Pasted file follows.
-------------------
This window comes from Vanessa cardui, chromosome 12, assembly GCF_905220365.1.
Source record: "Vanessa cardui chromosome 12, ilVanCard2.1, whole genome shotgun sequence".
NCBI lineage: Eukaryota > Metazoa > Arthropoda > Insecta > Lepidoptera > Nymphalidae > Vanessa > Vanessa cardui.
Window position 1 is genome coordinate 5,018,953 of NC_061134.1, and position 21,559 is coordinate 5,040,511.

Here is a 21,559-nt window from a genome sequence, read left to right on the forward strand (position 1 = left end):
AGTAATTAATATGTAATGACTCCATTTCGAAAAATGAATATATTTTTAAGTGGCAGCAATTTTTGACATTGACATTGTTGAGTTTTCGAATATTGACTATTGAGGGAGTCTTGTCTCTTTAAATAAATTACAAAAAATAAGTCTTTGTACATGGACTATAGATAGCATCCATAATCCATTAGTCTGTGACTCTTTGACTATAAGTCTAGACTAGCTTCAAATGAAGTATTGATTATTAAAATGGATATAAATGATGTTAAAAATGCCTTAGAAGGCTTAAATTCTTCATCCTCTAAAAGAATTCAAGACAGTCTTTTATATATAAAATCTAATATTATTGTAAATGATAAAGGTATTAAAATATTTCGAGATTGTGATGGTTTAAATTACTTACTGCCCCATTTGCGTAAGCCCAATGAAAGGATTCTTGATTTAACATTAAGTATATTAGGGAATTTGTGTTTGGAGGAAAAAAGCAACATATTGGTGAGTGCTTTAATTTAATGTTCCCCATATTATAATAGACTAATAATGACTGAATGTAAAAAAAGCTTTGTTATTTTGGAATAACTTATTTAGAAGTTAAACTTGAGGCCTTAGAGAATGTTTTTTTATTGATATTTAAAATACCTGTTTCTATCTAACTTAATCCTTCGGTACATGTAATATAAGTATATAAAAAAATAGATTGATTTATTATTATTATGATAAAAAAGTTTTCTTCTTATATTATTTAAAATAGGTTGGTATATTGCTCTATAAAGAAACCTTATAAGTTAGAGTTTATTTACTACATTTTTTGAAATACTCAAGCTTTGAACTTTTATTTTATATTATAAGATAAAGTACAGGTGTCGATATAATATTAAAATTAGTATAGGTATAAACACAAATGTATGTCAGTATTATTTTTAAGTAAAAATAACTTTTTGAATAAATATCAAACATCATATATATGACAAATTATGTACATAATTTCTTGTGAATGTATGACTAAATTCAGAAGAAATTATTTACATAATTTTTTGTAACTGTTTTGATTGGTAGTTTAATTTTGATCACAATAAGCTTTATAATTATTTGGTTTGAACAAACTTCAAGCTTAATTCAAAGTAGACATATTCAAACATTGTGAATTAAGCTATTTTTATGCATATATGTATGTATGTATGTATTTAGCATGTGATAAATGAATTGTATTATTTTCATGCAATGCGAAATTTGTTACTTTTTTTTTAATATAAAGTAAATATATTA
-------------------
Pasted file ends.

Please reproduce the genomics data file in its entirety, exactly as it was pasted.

This window comes from Vanessa cardui, chromosome 12, assembly GCF_905220365.1.
Source record: "Vanessa cardui chromosome 12, ilVanCard2.1, whole genome shotgun sequence".
NCBI lineage: Eukaryota > Metazoa > Arthropoda > Insecta > Lepidoptera > Nymphalidae > Vanessa > Vanessa cardui.
Window position 1 is genome coordinate 5,018,953 of NC_061134.1, and position 21,559 is coordinate 5,040,511.

Here is a 21,559-nt window from a genome sequence, read left to right on the forward strand (position 1 = left end):
AGTAATTAATATGTAATGACTCCATTTCGAAAAATGAATATATTTTTAAGTGGCAGCAATTTTTGACATTGACATTGTTGAGTTTTCGAATATTGACTATTGAGGGAGTCTTGTCTCTTTAAATAAATTACAAAAAATAAGTCTTTGTACATGGACTATAGATAGCATCCATAATCCATTAGTCTGTGACTCTTTGACTATAAGTCTAGACTAGCTTCAAATGAAGTATTGATTATTAAAATGGATATAAATGATGTTAAAAATGCCTTAGAAGGCTTAAATTCTTCATCCTCTAAAAGAATTCAAGACAGTCTTTTATATATAAAATCTAATATTATTGTAAATGATAAAGGTATTAAAATATTTCGAGATTGTGATGGTTTAAATTACTTACTGCCCCATTTGCGTAAGCCCAATGAAAGGATTCTTGATTTAACATTAAGTATATTAGGGAATTTGTGTTTGGAGGAAAAAAGCAACATATTGGTGAGTGCTTTAATTTAATGTTCCCCATATTATAATAGACTAATAATGACTGAATGTAAAAAAAGCTTTGTTATTTTGGAATAACTTATTTAGAAGTTAAACTTGAGGCCTTAGAGAATGTTTTTTTATTGATATTTAAAATACCTGTTTCTATCTAACTTAATCCTTCGGTACATGTAATATAAGTATATAAAAAAATAGATTGATTTATTATTATTATGATAAAAAAGTTTTCTTCTTATATTATTTAAAATAGGTTGGTATATTGCTCTATAAAGAAACCTTATAAGTTAGAGTTTATTTACTACATTTTTTGAAATACTCAAGCTTTGAACTTTTATTTTATATTATAAGATAAAGTACAGGTGTCGATATAATATTAAAATTAGTATAGGTATAAACACAAATGTATGTCAGTATTATTTTTAAGTAAAAATAACTTTTTGAATAAATATCAAACATCATATATATGACAAATTATGTACATAATTTCTTGTGAATGTATGACTAAATTCAGAAGAAATTATTTACATAATTTTTTGTAACTGTTTTGATTGGTAGTTTAATTTTGATCACAATAAGCTTTATAATTATTTGGTTTGAACAAACTTCAAGCTTAATTCAAAGTAGACATATTCAAACATTGTGAATTAAGCTATTTTTATGCATATATGTATGTATGTATGTATTTAGCATGTGATAAATGAATTGTATTATTTTCATGCAATGCGAAATTTGTTACTTTTTTTTTAATATAAAGTAAATATATTA